So Israel has a new artillery doctrine:
The Israel Defense Forces (IDF) Artillery Corps is in the process of introducing a new tactical doctrine that combines short bursts of shell fire with guided surface-to-surface missiles.
So far no problem. They want precision and missiles to supplement tube artillery.
And the article says artillery has a primary role of supporting maneuvering ground units. That's good--if true.
Let's go on about the Flame of Fire Artillery Brigade implementing the new doctrine:
The IDF Ground Forces Command has been investing in developing the Artillery Corps' ability to carry out rapid and independent surface-to-surface strikes. The techniques are specifically designed to target asymmetrical threats such as militants who vanish into civilian areas after carrying out hit-and-run attacks.
Independent surface-to-surface strikes using organic surveillance assets?
I thought that this thinking was discarded as I noted in this 2014 post. I quote a now-dead article that indicates that the Israelis had abandoned this line in favor of supporting ground units in combat:
Just a year ago, Israel’s Artillery Corps was crafting a new mission statement and doctrine to transition from its traditional role of fire support to the leading ground force provider of standoff attack. Its Fire2025 master plan aspired to one-shot, one-target accuracy at increasingly long ranges, with saturation fire relegated to second-tier status.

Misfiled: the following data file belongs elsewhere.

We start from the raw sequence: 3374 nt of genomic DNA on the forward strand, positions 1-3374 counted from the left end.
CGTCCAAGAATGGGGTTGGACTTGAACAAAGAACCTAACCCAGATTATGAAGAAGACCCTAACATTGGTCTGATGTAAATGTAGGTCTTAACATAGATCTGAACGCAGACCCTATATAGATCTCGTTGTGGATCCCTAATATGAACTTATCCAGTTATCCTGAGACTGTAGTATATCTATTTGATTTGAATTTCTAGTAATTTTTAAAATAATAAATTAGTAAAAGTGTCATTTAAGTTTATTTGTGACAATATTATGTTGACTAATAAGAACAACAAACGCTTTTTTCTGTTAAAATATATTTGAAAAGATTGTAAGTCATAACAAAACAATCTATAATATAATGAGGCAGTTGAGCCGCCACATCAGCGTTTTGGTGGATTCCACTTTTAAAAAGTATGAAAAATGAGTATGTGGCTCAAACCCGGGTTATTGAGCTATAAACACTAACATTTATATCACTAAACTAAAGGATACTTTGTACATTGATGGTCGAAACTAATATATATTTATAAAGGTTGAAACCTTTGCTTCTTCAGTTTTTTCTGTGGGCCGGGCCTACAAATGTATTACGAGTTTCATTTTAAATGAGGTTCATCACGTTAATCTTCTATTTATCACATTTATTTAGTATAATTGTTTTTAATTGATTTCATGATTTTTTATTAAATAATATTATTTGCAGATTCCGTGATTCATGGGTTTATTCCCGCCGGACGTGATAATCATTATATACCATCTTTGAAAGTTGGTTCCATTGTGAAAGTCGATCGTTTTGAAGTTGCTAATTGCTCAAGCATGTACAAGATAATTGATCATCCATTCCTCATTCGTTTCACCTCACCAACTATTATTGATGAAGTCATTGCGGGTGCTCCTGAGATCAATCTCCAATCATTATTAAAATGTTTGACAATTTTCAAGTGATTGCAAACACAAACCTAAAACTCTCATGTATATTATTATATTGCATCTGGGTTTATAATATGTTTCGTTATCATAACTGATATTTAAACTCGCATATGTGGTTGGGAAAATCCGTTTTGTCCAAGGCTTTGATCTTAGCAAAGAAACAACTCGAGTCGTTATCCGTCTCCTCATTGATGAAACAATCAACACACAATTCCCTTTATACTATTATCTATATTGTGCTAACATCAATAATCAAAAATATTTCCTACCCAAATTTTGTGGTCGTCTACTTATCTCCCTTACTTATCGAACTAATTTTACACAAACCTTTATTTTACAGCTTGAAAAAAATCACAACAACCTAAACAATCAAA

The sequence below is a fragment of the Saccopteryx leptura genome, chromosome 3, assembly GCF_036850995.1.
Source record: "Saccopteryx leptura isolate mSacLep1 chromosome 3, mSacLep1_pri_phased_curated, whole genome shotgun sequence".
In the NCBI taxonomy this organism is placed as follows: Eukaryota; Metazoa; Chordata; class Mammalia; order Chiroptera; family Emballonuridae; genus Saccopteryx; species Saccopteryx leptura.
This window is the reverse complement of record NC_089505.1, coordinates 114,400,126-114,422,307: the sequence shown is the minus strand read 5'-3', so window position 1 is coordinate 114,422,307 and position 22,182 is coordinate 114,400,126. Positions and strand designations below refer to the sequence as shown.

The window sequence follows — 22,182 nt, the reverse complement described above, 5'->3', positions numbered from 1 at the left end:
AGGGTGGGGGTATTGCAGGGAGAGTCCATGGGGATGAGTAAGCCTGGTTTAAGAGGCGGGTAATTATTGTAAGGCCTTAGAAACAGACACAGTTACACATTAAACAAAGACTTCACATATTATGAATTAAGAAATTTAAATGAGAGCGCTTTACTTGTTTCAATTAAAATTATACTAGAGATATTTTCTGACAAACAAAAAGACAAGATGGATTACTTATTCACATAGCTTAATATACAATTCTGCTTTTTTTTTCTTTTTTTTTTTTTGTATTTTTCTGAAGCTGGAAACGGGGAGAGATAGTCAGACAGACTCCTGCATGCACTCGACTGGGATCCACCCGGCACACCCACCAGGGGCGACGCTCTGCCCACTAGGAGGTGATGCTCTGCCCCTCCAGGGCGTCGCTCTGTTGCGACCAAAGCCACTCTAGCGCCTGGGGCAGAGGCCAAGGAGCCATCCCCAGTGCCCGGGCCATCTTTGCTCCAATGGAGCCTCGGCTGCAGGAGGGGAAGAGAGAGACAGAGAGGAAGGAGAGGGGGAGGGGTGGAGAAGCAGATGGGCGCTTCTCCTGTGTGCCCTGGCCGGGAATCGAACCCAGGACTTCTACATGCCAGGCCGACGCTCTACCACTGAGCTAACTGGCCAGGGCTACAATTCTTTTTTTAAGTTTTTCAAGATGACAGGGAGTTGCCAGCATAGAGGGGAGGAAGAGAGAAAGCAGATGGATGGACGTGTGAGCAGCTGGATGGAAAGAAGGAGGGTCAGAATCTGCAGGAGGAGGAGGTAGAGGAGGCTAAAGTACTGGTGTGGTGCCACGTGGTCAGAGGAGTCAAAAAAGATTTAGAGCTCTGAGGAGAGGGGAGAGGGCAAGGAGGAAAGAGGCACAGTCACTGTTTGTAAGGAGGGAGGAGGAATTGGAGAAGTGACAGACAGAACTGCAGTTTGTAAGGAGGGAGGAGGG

I quoted more of the article to show that the artillery branch was recommitting to ground support instead of being a second air force that fancies itself able to achieve decisive results on the ground without playing second fiddle to ground maneuver units by being tied to supporting them, and commented:
As an aside, I may wonder about our Air Force's commitment to ground support, but the Israeli army's own artillery was attempting to be an air force that doesn't fly? Really? Inter-service rivalry is better than intra-service rivalry any day.
The army artillery change is that the artillery will remain committed to army ground support even as it is allowed a parallel effort to gain market share at the expense of their air force's deep strike missions[.]
But the first article makes me wonder if the "primary" mission is more than lip service since the focus of the article is on the long-range independent deep strike parallel aspect.
Why does Israel need a second air force on tracks while the army seems to be left without anybody committed to fire support for them?